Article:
When Nike and Tinker Hatfield introduced the crosstrainer to the sneaker market in the late ‘80s, they literally changed the way athletic shoes were bought and sold. Nike originally marketed the Air Trainer line as a sneaker that could do just about anything, eliminating the need to have different sneakers for running, basketball, weightlifting, turf/track training, and other sports. This meant that athletes were no longer required to plop down cash on multiple shoes suited for their various sporting needs, and there was no longer a need to lug around an extra pair (or more) as a back-up. The crosstrainer took care of it all, and before long, other brands caught on to the concept and began producing their own multipurpose trainers.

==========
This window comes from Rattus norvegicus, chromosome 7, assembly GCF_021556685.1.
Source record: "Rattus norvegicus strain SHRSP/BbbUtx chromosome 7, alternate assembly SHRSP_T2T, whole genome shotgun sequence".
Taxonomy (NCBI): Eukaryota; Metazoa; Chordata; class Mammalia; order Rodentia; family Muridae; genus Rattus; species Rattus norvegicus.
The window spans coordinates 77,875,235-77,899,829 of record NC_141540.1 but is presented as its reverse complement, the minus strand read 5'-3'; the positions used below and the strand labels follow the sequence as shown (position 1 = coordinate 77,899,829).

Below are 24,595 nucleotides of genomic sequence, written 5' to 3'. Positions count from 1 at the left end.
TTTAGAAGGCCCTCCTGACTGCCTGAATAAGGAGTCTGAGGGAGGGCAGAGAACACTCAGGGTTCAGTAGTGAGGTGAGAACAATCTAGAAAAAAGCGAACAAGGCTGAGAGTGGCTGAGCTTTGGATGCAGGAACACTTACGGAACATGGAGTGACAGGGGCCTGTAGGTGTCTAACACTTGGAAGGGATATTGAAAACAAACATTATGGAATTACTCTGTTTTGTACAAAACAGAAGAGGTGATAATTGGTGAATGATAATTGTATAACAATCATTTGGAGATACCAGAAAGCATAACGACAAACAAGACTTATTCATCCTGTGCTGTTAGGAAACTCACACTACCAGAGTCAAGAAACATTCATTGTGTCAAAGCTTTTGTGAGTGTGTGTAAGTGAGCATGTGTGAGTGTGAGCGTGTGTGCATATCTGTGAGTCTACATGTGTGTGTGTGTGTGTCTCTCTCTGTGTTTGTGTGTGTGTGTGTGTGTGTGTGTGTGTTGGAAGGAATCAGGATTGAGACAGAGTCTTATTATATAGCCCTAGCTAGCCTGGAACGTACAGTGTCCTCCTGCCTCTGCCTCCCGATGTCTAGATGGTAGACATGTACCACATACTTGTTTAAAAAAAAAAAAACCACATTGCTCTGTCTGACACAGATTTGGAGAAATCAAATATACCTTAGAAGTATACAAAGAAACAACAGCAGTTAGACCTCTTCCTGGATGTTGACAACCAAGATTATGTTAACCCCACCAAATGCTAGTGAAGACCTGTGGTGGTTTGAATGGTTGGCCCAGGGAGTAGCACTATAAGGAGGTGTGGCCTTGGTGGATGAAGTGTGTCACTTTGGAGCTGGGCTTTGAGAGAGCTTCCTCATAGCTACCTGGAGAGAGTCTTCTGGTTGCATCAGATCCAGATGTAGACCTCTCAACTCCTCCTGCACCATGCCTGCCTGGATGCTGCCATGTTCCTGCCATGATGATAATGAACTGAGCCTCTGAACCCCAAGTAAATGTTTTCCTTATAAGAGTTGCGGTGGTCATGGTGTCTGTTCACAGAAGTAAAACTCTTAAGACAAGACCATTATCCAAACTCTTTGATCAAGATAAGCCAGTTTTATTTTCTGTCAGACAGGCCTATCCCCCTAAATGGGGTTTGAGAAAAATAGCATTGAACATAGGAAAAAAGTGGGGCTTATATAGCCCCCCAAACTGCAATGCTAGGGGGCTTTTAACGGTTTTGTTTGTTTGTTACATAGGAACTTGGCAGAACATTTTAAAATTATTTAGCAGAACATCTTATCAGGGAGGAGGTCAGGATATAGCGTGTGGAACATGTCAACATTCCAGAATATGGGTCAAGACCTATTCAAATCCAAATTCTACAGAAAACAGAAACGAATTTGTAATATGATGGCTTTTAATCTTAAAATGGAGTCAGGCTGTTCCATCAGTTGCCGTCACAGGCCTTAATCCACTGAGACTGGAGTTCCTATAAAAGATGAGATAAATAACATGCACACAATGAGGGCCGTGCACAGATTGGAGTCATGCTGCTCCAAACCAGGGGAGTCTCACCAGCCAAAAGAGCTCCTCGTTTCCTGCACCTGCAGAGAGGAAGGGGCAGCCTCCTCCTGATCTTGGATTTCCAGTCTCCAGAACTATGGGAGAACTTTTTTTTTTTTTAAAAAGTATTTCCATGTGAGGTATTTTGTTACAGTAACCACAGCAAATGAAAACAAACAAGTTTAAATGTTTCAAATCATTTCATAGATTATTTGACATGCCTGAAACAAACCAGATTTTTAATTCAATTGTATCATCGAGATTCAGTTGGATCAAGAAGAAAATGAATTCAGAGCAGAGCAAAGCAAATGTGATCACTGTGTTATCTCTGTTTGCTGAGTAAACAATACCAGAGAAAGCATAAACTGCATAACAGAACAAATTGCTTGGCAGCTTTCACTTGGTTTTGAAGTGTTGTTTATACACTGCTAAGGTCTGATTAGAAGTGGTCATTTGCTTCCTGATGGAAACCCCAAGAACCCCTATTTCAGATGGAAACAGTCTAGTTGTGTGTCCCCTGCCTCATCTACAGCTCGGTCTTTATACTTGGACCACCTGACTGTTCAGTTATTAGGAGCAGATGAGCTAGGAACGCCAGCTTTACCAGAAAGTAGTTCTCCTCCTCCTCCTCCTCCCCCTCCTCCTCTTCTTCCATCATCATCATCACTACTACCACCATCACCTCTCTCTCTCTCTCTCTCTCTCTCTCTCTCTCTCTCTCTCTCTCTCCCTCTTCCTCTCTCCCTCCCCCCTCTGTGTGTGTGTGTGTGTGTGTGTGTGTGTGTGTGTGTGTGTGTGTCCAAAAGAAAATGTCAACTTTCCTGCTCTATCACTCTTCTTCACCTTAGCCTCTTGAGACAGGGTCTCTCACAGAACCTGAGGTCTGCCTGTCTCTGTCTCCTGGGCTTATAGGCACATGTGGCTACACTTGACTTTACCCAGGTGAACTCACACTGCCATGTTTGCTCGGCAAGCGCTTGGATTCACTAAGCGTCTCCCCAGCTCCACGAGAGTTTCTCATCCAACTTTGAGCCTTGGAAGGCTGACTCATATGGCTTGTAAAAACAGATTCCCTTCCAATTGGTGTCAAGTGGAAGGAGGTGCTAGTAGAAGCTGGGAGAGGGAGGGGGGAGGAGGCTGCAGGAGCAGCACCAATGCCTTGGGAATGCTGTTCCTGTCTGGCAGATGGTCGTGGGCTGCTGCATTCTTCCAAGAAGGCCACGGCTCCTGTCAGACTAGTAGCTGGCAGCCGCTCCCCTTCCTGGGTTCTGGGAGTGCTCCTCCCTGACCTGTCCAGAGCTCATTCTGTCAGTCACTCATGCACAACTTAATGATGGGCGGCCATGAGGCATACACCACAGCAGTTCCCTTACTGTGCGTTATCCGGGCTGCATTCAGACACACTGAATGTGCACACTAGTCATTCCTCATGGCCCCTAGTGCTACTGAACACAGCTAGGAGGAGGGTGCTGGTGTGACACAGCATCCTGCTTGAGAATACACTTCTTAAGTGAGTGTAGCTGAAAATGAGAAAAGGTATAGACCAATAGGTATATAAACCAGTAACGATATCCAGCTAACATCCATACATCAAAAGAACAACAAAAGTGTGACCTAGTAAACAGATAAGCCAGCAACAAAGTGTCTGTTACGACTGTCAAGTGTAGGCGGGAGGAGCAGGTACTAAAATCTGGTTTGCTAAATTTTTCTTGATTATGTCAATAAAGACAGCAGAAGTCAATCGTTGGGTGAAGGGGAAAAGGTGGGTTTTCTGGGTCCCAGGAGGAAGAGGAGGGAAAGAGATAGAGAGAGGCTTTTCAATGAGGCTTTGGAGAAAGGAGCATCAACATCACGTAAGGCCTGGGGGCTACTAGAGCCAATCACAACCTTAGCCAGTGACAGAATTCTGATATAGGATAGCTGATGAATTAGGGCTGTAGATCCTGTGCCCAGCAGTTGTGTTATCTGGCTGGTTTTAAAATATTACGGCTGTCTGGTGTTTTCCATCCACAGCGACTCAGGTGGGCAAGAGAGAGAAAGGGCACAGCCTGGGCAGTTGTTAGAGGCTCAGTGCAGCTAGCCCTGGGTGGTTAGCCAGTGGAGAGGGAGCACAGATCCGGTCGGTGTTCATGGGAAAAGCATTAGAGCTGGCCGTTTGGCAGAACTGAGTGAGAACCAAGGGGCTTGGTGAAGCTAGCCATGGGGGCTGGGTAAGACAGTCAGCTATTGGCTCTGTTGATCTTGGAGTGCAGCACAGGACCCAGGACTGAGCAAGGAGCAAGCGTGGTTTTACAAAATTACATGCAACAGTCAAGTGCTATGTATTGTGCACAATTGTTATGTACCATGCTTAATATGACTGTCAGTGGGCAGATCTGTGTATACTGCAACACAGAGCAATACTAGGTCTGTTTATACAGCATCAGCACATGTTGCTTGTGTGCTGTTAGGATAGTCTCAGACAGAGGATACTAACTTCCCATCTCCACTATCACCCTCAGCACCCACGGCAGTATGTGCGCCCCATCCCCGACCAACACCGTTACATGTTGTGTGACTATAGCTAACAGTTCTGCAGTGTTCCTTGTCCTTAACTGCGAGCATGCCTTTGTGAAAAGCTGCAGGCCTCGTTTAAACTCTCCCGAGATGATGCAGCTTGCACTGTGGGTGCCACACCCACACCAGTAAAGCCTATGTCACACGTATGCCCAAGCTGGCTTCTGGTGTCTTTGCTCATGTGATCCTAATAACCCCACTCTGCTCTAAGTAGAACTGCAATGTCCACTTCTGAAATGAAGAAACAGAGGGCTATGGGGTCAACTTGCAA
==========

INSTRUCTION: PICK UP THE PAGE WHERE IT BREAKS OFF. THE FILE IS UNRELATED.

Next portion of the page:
Today, crosstrainers remain one of the most prominent styles of performance sneakers around. Much like Bo Jackson and Deion Sanders of the past, present day trainers are often endorsed by NFL superstars like Adrian Peterson and Cam Newton. But don’t let the football-centric marketing fool you; there are a handful of crosstrainers available that will perform well in a variety of activities. Unfortunately, soccer, lacrosse, and baseball shoes don’t apply due to their spiked outsoles. These are Apples and Oranges: How to Find the Perfect Crosstrainer for Your Two Favorite Sports.
Riley Jones is a freelance writer from Charlottesville, VA and a contributor to Sneaker Report. With an unshakable affinity for basketball and all things ’90s, he can be found on Twitter @rchrstphr.